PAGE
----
For example, African Americans possess a deep an abiding spirituality that has given them cultural fluency, shaped their understanding of themselves, instilled within them survival mechanisms and compels them to embrace the larger culture while simultaneously creating a viable sub culture. Dr. King was a product of this world spirituality that issues from the black church. This spirituality has instilled within African Americans what scholar Monroe Forham called, “adaptive mechanisms” which have been the parental source of such creative art forms as blues and jazz and other works that have enabled their survival and success in American society. These adaptive mechanisms have been essential to their survival. They have enabled African Americans to adapt to, and utilize and coalesce elements of the larger culture with their own.

This spirituality has social and functional value. It enables them to adapt to and exceed the boundaries that have been forced upon them by the larger society. The larger culture could learn something about itself by looking through this window, especially in these troublesome times of ours. How can the expressive and adaptive spirituality of African Americans serve as a resource of hope and solidarity to this nation as America adapts to its new circumstances and conditions? If I have stereotyped or devalued the role and experience of African Americans in shaping and impacting American society and culture, I will never view them as viable and worthy sources of information.

Furthermore, mass media communications, which for many have become the pre-eminent sources of propaganda and information for people in this country, are often notorious in promoting stereotypical images of other ethnic and racial groups. The way in which these groups are often portrayed in the mass media not only says much about the limitations of the knowledge and value systems of those who create and disseminate the images, but also the images themselves inherently contain devaluational and destructive processes that disclaim and deny the persons being portrayed as having the capacity to be esteemed sources of cognitive enrichment.

All Hispanics are not drug dealers. All African Americans are not comedians, athletes and pimps. All Eastern Europeans are not gypsies and nomads reeking of garlic. All Catholic priests are not pedophiles. All Asians are not store owners in black communities. All white people are not racists. All native Americans are not alcoholics. The way that we categorize and stereotype the collective experiences of particular groups often limits our capacity to value those groups as viable sources of knowledge and growth and limits our capacity to grow in our outlook and relationship with them, with ourselves and with our world.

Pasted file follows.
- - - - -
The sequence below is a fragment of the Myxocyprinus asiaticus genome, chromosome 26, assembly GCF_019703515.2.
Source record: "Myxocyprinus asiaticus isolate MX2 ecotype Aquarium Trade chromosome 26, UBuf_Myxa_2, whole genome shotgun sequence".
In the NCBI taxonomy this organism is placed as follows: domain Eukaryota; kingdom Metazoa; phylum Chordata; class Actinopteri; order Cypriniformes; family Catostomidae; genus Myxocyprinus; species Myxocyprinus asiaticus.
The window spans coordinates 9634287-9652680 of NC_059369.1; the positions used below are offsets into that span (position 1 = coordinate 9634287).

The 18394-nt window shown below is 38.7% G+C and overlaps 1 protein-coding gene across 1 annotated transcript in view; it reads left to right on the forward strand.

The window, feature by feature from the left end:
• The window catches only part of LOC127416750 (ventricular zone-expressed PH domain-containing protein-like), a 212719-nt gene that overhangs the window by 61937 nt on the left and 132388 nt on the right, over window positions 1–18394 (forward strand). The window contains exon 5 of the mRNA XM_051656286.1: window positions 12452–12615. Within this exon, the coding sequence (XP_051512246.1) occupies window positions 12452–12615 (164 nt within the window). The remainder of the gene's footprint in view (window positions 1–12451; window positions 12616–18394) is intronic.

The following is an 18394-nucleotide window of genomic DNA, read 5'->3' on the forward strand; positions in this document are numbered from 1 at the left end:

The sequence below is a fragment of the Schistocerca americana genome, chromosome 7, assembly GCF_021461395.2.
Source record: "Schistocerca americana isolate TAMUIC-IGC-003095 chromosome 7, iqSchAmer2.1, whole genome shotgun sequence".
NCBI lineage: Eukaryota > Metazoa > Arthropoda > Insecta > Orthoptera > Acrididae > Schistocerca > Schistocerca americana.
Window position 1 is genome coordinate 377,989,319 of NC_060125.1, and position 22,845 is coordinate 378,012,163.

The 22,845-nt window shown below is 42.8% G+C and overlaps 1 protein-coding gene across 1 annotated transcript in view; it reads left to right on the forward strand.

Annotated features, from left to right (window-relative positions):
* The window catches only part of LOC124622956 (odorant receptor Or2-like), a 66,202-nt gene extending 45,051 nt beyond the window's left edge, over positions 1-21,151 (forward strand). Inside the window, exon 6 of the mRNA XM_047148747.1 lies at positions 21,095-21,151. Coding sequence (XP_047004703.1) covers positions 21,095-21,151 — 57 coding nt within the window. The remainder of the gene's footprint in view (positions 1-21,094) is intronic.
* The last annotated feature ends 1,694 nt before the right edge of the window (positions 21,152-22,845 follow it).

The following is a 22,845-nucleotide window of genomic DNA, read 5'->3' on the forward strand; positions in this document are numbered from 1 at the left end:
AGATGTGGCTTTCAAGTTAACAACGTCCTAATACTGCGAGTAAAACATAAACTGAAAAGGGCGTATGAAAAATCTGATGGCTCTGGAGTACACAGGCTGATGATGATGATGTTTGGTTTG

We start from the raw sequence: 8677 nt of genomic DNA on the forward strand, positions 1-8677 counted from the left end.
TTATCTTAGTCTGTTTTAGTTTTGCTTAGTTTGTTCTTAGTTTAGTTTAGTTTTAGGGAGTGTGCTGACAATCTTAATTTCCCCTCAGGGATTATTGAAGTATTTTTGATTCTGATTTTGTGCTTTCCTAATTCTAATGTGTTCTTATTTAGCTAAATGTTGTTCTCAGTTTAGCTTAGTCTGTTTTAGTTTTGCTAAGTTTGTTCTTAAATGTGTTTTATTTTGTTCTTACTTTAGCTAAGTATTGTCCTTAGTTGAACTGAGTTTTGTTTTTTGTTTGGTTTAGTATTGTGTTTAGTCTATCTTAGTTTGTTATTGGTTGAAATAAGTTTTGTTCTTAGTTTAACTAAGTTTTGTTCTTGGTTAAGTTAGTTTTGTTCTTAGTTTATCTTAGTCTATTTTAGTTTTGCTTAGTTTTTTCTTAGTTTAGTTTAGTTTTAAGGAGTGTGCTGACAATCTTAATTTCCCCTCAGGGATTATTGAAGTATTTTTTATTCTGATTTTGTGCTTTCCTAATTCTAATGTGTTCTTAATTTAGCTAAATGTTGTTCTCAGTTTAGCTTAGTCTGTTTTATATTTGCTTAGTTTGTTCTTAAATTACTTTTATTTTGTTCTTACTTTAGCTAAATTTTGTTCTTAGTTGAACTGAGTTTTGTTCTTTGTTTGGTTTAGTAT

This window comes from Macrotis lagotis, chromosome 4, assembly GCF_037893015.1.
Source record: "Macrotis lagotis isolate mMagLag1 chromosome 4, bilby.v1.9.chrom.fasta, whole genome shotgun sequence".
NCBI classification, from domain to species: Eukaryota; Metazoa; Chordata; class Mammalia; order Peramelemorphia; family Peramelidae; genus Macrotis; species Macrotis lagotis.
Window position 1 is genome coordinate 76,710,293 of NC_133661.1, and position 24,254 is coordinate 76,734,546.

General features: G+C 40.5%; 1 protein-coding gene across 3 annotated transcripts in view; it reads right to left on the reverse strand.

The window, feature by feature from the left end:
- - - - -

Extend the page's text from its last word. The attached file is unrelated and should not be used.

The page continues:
Dr. King understood how processes of cognitive and cultural devaluation that are inherent in American society and some American thinking in general often cripple and handicap that society’s capacity to realize its greatest potential and thus grow beyond its own limitations. If part of the unique characteristics of a society is its plurality of peoples and confluence of cultures, it would behoove that society to harness and sublimate those strengths of plurality in ways that would empower it to surmount barriers to its own growth and development. That society should seek more viable means of including those various groups into its mainstream cognitive structures.

If each cultural, racial or ethnic group’s experience can be valued and studied closely as universalizing human experience, if each group of people could look through the windows of experience of other people to both see, understand and grow beyond itself, there would be a greater appreciation for the common ground that people really have in common.

Dr. King understood this and affirmed it as a key educational concept in his idea of the beloved community. He understood that such experiences have cooperative and subversive value; cooperative in creating and celebrating viable life traditions that promote unity, welfare and peace among all people; subversive in transforming ignorance into new opportunities for growth, knowledge and learning. Learning and the pursuit of knowledge is by nature subversive activity. The goal in all of our striving is to overthrow ignorance and the oppression that issues from it.